Having attended Pepita’s lecture on “Ritual as Continuity” as part of the LILA PRISM Lecture Series last year, the very mention of Kaapi LILA with her this year got my mind racing with fervent enthusiasm through the visions and memories of her lecture, and the much-needed and opportune possibility for extending this dialogue over through the format of Kaapi LILA where one gets to engage in a more intimate and intense one-on-one, shorn of formalities and barriers, and that too in a space like Nasheman. With this keen anticipation I looked forward to a gripping evening replete with awe and intrigue, and Oh, it did deliver!
In the midst of my monotonous modern life (essentially my 10-6 job about which I have mixed feelings), last Sunday for Kaapi LILA at Nasheman, I met a girl in her 20s, a teacher of literature in English and a researcher at Sahapaedia, an online encyclopedia of Indian arts and culture. She told me about a month long workshop where you had to practice sensing your feet, and some more about the organisers or founders. She mentioned George Gurdjieff, the Armenian spiritual thinker who brought Einnegram, the Sufi symbol of transformation, to the West from the Naqshbandi order.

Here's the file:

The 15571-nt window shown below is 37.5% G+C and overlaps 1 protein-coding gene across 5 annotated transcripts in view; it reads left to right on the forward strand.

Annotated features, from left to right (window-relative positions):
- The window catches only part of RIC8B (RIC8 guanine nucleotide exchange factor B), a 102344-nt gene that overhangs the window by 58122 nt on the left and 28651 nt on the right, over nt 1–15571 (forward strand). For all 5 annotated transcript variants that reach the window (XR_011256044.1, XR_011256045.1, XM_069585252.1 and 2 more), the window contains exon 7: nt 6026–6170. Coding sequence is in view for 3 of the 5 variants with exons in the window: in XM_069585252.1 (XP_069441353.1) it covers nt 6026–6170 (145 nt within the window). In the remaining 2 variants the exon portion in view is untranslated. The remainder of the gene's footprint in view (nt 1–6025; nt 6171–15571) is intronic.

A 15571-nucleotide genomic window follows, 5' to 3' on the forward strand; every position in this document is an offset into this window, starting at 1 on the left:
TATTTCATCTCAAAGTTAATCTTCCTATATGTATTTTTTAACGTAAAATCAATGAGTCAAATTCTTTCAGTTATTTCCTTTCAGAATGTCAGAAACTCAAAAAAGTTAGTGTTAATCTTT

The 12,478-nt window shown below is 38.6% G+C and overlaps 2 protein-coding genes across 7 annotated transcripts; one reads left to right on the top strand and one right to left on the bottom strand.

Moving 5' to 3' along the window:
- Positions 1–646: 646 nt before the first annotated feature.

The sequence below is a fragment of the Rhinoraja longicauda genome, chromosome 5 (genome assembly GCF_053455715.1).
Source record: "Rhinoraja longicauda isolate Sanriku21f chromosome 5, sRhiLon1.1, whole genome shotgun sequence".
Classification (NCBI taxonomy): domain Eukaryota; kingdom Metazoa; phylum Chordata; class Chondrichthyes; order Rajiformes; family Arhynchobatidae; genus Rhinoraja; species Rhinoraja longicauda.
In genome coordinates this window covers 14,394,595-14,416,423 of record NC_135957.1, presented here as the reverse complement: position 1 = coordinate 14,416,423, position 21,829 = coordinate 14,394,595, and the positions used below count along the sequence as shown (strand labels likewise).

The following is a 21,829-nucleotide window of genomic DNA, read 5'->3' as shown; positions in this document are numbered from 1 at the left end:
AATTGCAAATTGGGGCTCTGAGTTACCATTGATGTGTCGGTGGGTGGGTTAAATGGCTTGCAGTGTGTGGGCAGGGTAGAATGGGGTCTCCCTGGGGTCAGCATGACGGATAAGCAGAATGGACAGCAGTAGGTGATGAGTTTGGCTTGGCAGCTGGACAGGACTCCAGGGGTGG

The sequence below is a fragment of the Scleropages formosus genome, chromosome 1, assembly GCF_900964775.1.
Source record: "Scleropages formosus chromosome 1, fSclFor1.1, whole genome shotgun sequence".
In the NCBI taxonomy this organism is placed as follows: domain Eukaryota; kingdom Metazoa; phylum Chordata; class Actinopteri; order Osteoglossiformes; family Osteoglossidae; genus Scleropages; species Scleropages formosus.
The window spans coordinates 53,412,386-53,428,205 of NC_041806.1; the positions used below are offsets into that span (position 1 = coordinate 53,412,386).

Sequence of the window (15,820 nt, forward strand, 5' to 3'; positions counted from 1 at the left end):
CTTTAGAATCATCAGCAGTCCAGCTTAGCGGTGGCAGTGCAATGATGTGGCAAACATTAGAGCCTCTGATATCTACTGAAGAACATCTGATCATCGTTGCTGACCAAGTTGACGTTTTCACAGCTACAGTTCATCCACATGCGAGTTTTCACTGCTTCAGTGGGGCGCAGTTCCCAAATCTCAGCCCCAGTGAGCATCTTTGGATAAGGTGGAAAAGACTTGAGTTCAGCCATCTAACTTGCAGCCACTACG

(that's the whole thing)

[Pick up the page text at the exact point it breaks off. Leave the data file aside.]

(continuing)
“She binds a large part of Malabar together; that, there is no doubt.” She is Annapoorneswari, alias Amma, goddess and mother of the people of North Kerala. In the seventh lecture of the PRISM Series 2014, photographer and writer Pepita Seth brought the focus on Kerala, and the Theyyam rituals associated with the worship traditions of Annapoorneswari, to unravel yet another face of culture as continuity. Through her experience of over three decades in the southern state, Pepita Seth could present how some of our oldest traditions, at the crossroads of religion, social order and pre-Hindu rituals, can highlight another model of governance, ancestral yet urgently relevant in today’s world.